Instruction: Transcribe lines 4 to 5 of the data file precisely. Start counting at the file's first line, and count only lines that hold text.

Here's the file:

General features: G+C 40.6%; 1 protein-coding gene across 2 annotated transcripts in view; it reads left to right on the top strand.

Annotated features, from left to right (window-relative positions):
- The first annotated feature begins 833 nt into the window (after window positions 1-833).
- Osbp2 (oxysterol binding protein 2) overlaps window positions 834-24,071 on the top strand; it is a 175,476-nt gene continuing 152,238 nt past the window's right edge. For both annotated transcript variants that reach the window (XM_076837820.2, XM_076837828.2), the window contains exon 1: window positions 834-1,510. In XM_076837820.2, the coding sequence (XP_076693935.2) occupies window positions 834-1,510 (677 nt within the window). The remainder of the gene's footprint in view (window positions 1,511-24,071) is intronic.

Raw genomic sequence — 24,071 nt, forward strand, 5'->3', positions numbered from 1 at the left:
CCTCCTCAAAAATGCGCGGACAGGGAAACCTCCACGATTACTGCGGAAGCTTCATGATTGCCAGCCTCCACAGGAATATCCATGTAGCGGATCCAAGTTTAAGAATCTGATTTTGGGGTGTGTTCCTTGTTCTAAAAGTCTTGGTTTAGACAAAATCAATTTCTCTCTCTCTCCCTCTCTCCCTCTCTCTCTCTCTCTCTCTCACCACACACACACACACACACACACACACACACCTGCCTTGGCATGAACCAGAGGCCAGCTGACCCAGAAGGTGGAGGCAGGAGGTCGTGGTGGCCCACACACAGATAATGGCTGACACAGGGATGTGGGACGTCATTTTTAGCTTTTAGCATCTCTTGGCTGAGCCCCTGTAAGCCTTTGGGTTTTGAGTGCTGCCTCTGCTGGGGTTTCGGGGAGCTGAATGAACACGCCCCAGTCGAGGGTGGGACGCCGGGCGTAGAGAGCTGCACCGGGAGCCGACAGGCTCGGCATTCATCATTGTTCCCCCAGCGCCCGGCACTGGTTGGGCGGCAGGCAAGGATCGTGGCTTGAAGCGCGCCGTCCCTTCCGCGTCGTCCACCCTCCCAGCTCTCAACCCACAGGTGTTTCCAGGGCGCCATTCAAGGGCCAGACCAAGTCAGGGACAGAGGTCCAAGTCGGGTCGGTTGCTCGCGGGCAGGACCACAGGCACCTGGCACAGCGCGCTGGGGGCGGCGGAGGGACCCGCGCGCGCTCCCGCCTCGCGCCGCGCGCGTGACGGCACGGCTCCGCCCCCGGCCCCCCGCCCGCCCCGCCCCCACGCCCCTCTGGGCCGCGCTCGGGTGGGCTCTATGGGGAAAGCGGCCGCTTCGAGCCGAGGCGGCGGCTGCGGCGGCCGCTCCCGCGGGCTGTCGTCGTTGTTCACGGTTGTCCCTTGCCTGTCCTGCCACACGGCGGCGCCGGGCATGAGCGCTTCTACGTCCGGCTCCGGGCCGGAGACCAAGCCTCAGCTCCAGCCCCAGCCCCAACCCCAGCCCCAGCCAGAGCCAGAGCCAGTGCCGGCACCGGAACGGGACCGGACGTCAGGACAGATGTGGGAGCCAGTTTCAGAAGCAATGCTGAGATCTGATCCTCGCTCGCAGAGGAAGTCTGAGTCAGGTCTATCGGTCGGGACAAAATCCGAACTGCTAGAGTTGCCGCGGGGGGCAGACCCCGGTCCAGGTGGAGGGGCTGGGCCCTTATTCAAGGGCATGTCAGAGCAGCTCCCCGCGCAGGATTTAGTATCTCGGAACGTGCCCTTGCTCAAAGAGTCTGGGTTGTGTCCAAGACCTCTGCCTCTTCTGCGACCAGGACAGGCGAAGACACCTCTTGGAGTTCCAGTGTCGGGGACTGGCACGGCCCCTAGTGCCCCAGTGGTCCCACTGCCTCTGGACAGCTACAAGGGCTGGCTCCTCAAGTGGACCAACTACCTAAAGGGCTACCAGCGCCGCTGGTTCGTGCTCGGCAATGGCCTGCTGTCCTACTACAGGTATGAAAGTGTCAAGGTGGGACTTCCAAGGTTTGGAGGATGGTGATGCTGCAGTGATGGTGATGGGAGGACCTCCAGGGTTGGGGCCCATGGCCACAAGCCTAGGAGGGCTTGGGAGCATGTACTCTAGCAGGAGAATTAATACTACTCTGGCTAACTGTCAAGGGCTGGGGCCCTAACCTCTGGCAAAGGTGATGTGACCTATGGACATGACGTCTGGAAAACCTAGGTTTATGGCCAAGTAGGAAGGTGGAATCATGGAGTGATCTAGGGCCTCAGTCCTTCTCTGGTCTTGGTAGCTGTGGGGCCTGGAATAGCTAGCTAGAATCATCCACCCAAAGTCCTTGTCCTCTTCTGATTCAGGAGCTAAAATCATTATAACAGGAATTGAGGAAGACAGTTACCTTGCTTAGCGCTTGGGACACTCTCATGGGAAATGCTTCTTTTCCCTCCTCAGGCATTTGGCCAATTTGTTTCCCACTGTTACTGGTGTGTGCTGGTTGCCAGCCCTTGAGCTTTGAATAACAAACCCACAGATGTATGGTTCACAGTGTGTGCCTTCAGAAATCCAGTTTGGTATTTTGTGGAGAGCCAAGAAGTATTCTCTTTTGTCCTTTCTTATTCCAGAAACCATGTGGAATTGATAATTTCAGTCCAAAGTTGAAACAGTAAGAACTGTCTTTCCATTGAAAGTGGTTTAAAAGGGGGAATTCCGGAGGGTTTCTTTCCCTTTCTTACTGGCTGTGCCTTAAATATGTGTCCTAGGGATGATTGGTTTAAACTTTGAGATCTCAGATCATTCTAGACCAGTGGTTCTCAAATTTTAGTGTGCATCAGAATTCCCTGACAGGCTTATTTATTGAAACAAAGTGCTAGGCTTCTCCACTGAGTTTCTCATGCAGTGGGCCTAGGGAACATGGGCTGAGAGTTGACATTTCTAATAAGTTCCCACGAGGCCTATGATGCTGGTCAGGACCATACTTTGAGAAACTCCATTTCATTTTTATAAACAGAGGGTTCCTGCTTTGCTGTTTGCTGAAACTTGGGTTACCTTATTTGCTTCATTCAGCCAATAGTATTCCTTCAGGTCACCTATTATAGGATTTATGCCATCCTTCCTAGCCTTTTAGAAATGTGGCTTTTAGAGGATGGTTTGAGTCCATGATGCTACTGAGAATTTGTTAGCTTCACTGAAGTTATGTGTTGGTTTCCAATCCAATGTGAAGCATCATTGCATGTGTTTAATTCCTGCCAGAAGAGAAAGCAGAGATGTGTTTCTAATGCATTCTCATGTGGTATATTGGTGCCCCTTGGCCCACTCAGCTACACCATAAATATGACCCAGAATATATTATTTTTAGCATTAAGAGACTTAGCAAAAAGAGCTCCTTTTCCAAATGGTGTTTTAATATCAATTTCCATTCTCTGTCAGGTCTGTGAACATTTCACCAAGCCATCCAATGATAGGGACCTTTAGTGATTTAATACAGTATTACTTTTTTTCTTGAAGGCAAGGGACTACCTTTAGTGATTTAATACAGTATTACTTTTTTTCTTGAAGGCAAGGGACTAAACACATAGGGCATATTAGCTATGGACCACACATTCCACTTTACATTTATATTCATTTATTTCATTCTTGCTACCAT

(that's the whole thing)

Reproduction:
- Osbp2 (oxysterol binding protein 2) overlaps window positions 834-24,071 on the top strand; it is a 175,476-nt gene continuing 152,238 nt past the window's right edge. For both annotated transcript variants that reach the window (XM_076837820.2, XM_076837828.2), the window contains exon 1: window positions 834-1,510. In XM_076837820.2, the coding sequence (XP_076693935.2) occupies window positions 834-1,510 (677 nt within the window). The remainder of the gene's footprint in view (window positions 1,511-24,071) is intronic.

Raw genomic sequence — 24,071 nt, forward strand, 5'->3', positions numbered from 1 at the left: